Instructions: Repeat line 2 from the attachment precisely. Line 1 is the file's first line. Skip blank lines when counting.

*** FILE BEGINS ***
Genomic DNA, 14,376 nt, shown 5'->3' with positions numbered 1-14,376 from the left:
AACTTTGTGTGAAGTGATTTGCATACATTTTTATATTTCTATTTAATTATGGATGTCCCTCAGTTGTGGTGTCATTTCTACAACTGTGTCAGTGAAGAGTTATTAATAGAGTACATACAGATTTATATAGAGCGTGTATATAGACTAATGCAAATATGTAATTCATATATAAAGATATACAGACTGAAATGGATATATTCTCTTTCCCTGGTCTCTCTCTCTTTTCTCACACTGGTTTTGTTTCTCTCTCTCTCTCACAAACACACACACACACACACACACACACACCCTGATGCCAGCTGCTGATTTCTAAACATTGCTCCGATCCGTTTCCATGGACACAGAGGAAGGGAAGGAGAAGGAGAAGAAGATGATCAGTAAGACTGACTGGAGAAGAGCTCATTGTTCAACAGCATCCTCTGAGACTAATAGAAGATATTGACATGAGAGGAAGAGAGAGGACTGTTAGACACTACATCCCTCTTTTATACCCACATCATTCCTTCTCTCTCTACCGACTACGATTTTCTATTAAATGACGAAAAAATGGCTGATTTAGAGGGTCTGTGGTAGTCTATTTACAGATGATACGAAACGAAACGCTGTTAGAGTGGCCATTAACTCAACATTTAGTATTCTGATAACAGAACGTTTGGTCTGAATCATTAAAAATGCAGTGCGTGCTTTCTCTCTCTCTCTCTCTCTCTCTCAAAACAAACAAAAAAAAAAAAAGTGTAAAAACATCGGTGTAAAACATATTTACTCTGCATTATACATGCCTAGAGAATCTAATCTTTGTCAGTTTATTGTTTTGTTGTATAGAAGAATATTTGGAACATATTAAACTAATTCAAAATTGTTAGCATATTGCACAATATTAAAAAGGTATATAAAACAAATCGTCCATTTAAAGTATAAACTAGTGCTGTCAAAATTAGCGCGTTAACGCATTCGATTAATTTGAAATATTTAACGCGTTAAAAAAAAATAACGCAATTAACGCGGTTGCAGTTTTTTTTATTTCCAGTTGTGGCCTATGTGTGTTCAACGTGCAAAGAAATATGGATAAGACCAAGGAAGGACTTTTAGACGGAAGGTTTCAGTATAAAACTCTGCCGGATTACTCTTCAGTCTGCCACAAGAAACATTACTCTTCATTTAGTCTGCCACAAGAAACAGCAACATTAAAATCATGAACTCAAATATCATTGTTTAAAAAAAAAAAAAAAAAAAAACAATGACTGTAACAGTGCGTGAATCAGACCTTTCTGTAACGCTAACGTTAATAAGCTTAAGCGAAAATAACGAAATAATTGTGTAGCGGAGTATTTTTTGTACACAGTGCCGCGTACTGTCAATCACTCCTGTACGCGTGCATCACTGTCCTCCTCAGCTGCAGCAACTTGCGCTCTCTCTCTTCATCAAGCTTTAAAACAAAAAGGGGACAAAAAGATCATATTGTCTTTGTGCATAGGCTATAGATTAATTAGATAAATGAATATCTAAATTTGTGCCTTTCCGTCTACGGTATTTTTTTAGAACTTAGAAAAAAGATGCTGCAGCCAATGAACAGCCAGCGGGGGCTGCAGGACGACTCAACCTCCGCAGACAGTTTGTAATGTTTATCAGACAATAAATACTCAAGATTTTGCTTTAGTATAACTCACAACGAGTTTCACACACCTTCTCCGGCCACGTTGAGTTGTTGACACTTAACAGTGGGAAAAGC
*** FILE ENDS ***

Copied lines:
AACTTTGTGTGAAGTGATTTGCATACATTTTTATATTTCTATTTAATTATGGATGTCCCTCAGTTGTGGTGTCATTTCTACAACTGTGTCAGTGAAGAGTTATTAATAGAGTACATACAGATTTATATAGAGCGTGTATATAGACTAATGCAAATATGTAATTCATATATAAAGATATACAGACTGAAATGGATATATTCTCTTTCCCTGGTCTCTCTCTCTTTTCTCACACTGGTTTTGTTTCTCTCTCTCTCTCACAAACACACACACACACACACACACACACACCCTGATGCCAGCTGCTGATTTCTAAACATTGCTCCGATCCGTTTCCATGGACACAGAGGAAGGGAAGGAGAAGGAGAAGAAGATGATCAGTAAGACTGACTGGAGAAGAGCTCATTGTTCAACAGCATCCTCTGAGACTAATAGAAGATATTGACATGAGAGGAAGAGAGAGGACTGTTAGACACTACATCCCTCTTTTATACCCACATCATTCCTTCTCTCTCTACCGACTACGATTTTCTATTAAATGACGAAAAAATGGCTGATTTAGAGGGTCTGTGGTAGTCTATTTACAGATGATACGAAACGAAACGCTGTTAGAGTGGCCATTAACTCAACATTTAGTATTCTGATAACAGAACGTTTGGTCTGAATCATTAAAAATGCAGTGCGTGCTTTCTCTCTCTCTCTCTCTCTCTCTCAAAACAAACAAAAAAAAAAAAAGTGTAAAAACATCGGTGTAAAACATATTTACTCTGCATTATACATGCCTAGAGAATCTAATCTTTGTCAGTTTATTGTTTTGTTGTATAGAAGAATATTTGGAACATATTAAACTAATTCAAAATTGTTAGCATATTGCACAATATTAAAAAGGTATATAAAACAAATCGTCCATTTAAAGTATAAACTAGTGCTGTCAAAATTAGCGCGTTAACGCATTCGATTAATTTGAAATATTTAACGCGTTAAAAAAAAATAACGCAATTAACGCGGTTGCAGTTTTTTTTATTTCCAGTTGTGGCCTATGTGTGTTCAACGTGCAAAGAAATATGGATAAGACCAAGGAAGGACTTTTAGACGGAAGGTTTCAGTATAAAACTCTGCCGGATTACTCTTCAGTCTGCCACAAGAAACATTACTCTTCATTTAGTCTGCCACAAGAAACAGCAACATTAAAATCATGAACTCAAATATCATTGTTTAAAAAAAAAAAAAAAAAAAAACAATGACTGTAACAGTGCGTGAATCAGACCTTTCTGTAACGCTAACGTTAATAAGCTTAAGCGAAAATAACGAAATAATTGTGTAGCGGAGTATTTTTTGTACACAGTGCCGCGTACTGTCAATCACTCCTGTACGCGTGCATCACTGTCCTCCTCAGCTGCAGCAACTTGCGCTCTCTCTCTTCATCAAGCTTTAAAACAAAAAGGGGACAAAAAGATCATATTGTCTTTGTGCATAGGCTATAGATTAATTAGATAAATGAATATCTAAATTTGTGCCTTTCCGTCTACGGTATTTTTTTAGAACTTAGAAAAAAGATGCTGCAGCCAATGAACAGCCAGCGGGGGCTGCAGGACGACTCAACCTCCGCAGACAGTTTGTAATGTTTATCAGACAATAAATACTCAAGATTTTGCTTTAGTATAACTCACAACGAGTTTCACACACCTTCTCCGGCCACGTTGAGTTGTTGACACTTAACAGTGGGAAAAGC